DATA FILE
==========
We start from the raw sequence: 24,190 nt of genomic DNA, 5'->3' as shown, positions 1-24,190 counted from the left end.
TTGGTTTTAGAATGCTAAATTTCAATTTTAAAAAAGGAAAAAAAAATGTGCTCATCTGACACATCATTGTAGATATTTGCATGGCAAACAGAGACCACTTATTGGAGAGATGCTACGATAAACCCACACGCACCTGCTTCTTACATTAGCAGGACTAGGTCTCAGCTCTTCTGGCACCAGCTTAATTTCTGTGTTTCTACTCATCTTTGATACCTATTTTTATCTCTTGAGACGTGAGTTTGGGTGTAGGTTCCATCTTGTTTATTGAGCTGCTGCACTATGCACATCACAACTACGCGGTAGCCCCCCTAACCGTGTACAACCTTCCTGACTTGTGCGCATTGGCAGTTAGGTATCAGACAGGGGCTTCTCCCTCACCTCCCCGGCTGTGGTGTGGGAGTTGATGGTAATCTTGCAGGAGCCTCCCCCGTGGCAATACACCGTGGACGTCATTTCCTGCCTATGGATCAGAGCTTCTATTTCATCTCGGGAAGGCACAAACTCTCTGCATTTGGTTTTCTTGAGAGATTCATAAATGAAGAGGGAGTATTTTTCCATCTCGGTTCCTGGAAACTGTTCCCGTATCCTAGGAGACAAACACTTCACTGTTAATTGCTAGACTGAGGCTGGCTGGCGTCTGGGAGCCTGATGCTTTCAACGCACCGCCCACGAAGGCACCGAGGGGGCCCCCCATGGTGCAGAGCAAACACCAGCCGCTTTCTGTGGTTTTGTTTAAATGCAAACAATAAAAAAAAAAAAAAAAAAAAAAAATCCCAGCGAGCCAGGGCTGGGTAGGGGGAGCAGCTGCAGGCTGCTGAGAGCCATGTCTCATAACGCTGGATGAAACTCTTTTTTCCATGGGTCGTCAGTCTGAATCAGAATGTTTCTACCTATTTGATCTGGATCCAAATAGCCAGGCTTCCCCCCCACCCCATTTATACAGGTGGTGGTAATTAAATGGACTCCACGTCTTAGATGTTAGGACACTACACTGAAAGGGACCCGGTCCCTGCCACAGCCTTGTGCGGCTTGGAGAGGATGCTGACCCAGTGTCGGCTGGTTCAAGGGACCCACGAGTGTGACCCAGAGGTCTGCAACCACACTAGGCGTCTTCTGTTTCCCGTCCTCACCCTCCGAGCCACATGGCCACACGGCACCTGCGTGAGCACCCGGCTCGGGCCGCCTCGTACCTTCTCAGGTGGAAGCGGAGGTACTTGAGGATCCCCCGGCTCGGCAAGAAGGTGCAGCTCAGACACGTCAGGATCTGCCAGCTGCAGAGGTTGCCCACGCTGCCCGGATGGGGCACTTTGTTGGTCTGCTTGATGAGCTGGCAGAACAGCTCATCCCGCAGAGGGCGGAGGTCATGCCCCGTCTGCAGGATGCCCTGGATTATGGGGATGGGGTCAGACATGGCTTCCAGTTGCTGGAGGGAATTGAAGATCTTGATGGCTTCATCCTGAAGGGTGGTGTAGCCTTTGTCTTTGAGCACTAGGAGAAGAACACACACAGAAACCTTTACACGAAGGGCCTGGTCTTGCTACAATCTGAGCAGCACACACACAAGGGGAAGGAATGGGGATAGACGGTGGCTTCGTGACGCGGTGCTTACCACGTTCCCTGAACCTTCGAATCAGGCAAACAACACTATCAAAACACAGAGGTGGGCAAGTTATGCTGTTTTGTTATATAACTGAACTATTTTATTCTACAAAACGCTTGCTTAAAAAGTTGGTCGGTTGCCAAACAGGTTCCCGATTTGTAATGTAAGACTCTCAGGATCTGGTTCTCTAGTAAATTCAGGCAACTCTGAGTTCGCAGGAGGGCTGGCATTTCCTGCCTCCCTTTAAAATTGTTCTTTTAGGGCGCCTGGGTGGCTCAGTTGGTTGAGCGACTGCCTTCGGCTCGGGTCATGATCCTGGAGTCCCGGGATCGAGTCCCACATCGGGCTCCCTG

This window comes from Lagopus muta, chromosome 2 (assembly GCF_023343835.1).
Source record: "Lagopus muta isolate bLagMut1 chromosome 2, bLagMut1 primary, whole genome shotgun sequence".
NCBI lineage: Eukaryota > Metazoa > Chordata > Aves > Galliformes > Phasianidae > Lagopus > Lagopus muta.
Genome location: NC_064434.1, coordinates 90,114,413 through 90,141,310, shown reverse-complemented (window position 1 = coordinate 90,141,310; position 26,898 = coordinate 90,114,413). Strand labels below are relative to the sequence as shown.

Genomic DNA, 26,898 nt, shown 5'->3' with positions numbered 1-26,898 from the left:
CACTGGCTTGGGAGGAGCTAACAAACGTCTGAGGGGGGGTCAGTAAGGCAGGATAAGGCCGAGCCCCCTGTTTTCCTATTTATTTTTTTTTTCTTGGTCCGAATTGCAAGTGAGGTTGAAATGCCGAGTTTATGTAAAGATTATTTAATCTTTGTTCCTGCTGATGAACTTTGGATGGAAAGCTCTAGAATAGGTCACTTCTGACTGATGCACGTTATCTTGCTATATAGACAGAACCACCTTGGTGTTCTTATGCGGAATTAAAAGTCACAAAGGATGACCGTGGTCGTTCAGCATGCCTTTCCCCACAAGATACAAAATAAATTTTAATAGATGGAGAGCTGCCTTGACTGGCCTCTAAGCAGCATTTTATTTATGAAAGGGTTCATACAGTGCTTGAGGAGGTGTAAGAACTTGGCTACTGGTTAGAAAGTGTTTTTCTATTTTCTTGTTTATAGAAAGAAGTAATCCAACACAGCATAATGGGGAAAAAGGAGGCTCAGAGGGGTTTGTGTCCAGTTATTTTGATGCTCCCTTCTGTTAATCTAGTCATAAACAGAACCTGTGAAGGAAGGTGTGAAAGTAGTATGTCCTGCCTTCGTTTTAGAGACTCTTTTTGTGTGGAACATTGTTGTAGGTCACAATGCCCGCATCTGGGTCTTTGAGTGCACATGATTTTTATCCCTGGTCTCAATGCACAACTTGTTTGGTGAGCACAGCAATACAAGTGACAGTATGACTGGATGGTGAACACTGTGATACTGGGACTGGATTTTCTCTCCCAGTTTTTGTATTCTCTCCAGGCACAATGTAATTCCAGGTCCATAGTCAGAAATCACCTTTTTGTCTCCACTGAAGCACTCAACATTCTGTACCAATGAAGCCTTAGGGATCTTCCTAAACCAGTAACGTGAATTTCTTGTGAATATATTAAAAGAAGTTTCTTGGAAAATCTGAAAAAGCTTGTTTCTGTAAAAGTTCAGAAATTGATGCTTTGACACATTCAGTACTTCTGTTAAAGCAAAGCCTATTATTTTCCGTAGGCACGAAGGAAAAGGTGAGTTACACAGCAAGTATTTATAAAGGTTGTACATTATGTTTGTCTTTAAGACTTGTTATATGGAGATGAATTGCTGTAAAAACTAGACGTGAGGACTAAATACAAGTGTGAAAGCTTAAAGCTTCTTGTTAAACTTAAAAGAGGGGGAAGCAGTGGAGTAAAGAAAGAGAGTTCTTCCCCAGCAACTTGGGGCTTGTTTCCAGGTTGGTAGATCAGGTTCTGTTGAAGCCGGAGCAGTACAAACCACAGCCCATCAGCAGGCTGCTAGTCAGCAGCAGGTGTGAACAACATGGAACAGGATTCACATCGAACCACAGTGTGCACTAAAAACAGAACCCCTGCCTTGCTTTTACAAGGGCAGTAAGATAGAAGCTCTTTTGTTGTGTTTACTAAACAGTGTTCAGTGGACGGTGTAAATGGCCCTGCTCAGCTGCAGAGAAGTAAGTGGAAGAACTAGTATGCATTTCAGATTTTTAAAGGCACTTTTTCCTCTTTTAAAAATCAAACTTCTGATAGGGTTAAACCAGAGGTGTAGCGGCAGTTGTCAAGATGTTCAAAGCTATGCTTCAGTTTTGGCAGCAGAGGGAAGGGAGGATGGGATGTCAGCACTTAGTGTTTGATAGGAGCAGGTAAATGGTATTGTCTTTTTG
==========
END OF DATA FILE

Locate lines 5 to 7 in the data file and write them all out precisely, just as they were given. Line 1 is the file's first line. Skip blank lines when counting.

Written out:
NCBI lineage: Eukaryota > Metazoa > Chordata > Aves > Galliformes > Phasianidae > Lagopus > Lagopus muta.
Genome location: NC_064434.1, coordinates 90,114,413 through 90,141,310, shown reverse-complemented (window position 1 = coordinate 90,141,310; position 26,898 = coordinate 90,114,413). Strand labels below are relative to the sequence as shown.

Genomic DNA, 26,898 nt, shown 5'->3' with positions numbered 1-26,898 from the left: